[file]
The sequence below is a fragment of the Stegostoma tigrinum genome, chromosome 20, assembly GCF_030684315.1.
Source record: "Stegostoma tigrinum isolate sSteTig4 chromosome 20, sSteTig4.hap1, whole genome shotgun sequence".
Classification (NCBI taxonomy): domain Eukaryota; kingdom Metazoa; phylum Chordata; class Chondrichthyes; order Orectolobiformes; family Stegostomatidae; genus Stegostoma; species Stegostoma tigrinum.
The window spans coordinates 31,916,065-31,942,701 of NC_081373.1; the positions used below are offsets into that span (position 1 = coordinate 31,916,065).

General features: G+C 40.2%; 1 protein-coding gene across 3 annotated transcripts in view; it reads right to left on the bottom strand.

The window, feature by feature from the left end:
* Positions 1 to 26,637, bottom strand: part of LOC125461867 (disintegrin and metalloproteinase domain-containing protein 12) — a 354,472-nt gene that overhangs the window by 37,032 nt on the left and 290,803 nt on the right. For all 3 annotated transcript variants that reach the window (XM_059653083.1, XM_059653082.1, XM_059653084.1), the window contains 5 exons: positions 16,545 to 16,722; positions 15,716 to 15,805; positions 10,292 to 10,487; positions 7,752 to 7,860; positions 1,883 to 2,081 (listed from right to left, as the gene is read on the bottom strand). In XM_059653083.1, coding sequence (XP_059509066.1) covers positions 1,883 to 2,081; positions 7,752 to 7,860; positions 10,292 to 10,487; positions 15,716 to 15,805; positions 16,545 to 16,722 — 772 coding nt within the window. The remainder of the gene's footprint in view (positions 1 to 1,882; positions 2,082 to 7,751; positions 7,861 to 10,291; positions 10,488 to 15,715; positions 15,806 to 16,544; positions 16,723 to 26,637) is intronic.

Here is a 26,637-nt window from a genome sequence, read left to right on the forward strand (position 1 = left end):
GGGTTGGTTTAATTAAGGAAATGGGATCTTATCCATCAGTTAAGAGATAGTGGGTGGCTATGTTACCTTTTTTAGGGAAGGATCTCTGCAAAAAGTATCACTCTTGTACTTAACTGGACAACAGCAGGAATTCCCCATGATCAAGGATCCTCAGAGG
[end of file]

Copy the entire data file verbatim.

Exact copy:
The sequence below is a fragment of the Stegostoma tigrinum genome, chromosome 20, assembly GCF_030684315.1.
Source record: "Stegostoma tigrinum isolate sSteTig4 chromosome 20, sSteTig4.hap1, whole genome shotgun sequence".
Classification (NCBI taxonomy): domain Eukaryota; kingdom Metazoa; phylum Chordata; class Chondrichthyes; order Orectolobiformes; family Stegostomatidae; genus Stegostoma; species Stegostoma tigrinum.
The window spans coordinates 31,916,065-31,942,701 of NC_081373.1; the positions used below are offsets into that span (position 1 = coordinate 31,916,065).

General features: G+C 40.2%; 1 protein-coding gene across 3 annotated transcripts in view; it reads right to left on the bottom strand.

The window, feature by feature from the left end:
* Positions 1 to 26,637, bottom strand: part of LOC125461867 (disintegrin and metalloproteinase domain-containing protein 12) — a 354,472-nt gene that overhangs the window by 37,032 nt on the left and 290,803 nt on the right. For all 3 annotated transcript variants that reach the window (XM_059653083.1, XM_059653082.1, XM_059653084.1), the window contains 5 exons: positions 16,545 to 16,722; positions 15,716 to 15,805; positions 10,292 to 10,487; positions 7,752 to 7,860; positions 1,883 to 2,081 (listed from right to left, as the gene is read on the bottom strand). In XM_059653083.1, coding sequence (XP_059509066.1) covers positions 1,883 to 2,081; positions 7,752 to 7,860; positions 10,292 to 10,487; positions 15,716 to 15,805; positions 16,545 to 16,722 — 772 coding nt within the window. The remainder of the gene's footprint in view (positions 1 to 1,882; positions 2,082 to 7,751; positions 7,861 to 10,291; positions 10,488 to 15,715; positions 15,806 to 16,544; positions 16,723 to 26,637) is intronic.

Here is a 26,637-nt window from a genome sequence, read left to right on the forward strand (position 1 = left end):
GGGTTGGTTTAATTAAGGAAATGGGATCTTATCCATCAGTTAAGAGATAGTGGGTGGCTATGTTACCTTTTTTAGGGAAGGATCTCTGCAAAAAGTATCACTCTTGTACTTAACTGGACAACAGCAGGAATTCCCCATGATCAAGGATCCTCAGAGG